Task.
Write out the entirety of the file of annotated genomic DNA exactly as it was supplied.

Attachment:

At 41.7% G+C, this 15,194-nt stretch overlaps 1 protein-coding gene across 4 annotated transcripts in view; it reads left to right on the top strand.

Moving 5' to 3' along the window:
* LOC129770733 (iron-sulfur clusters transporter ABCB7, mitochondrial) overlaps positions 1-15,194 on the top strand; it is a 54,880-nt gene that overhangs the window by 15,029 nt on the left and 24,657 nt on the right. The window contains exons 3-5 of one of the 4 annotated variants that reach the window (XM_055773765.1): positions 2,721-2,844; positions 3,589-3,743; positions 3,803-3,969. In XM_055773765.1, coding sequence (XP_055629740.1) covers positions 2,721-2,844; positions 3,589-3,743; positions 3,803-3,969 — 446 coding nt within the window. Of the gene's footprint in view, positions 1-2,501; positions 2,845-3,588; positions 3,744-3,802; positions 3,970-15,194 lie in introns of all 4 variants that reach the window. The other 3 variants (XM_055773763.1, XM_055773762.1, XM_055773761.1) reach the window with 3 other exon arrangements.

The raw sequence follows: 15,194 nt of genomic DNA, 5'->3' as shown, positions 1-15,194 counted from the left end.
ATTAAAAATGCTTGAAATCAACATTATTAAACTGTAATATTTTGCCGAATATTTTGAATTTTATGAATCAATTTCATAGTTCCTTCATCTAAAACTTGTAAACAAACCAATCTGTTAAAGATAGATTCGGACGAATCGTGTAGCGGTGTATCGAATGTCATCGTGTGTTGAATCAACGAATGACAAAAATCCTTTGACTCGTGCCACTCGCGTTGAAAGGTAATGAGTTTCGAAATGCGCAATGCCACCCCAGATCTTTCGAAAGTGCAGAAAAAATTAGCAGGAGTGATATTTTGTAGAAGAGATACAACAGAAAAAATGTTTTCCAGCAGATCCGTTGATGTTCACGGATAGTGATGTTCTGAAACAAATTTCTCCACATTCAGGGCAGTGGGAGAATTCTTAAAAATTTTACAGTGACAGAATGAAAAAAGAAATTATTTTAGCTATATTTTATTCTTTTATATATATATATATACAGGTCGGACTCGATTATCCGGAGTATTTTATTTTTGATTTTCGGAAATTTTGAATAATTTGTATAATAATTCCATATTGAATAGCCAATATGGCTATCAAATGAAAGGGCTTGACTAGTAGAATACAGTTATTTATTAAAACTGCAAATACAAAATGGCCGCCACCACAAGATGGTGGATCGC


At 41.7% G+C, this 15,194-nt stretch overlaps 1 protein-coding gene across 4 annotated transcripts in view; it reads left to right on the top strand.

Moving 5' to 3' along the window:
* LOC129770733 (iron-sulfur clusters transporter ABCB7, mitochondrial) overlaps positions 1-15,194 on the top strand; it is a 54,880-nt gene that overhangs the window by 15,029 nt on the left and 24,657 nt on the right. The window contains exons 3-5 of one of the 4 annotated variants that reach the window (XM_055773765.1): positions 2,721-2,844; positions 3,589-3,743; positions 3,803-3,969. In XM_055773765.1, coding sequence (XP_055629740.1) covers positions 2,721-2,844; positions 3,589-3,743; positions 3,803-3,969 — 446 coding nt within the window. Of the gene's footprint in view, positions 1-2,501; positions 2,845-3,588; positions 3,744-3,802; positions 3,970-15,194 lie in introns of all 4 variants that reach the window. The other 3 variants (XM_055773763.1, XM_055773762.1, XM_055773761.1) reach the window with 3 other exon arrangements.

The raw sequence follows: 15,194 nt of genomic DNA, 5'->3' as shown, positions 1-15,194 counted from the left end.
ATTAAAAATGCTTGAAATCAACATTATTAAACTGTAATATTTTGCCGAATATTTTGAATTTTATGAATCAATTTCATAGTTCCTTCATCTAAAACTTGTAAACAAACCAATCTGTTAAAGATAGATTCGGACGAATCGTGTAGCGGTGTATCGAATGTCATCGTGTGTTGAATCAACGAATGACAAAAATCCTTTGACTCGTGCCACTCGCGTTGAAAGGTAATGAGTTTCGAAATGCGCAATGCCACCCCAGATCTTTCGAAAGTGCAGAAAAAATTAGCAGGAGTGATATTTTGTAGAAGAGATACAACAGAAAAAATGTTTTCCAGCAGATCCGTTGATGTTCACGGATAGTGATGTTCTGAAACAAATTTCTCCACATTCAGGGCAGTGGGAGAATTCTTAAAAATTTTACAGTGACAGAATGAAAAAAGAAATTATTTTAGCTATATTTTATTCTTTTATATATATATATATACAGGTCGGACTCGATTATCCGGAGTATTTTATTTTTGATTTTCGGAAATTTTGAATAATTTGTATAATAATTCCATATTGAATAGCCAATATGGCTATCAAATGAAAGGGCTTGACTAGTAGAATACAGTTATTTATTAAAACTGCAAATACAAAATGGCCGCCACCACAAGATGGTGGATCGC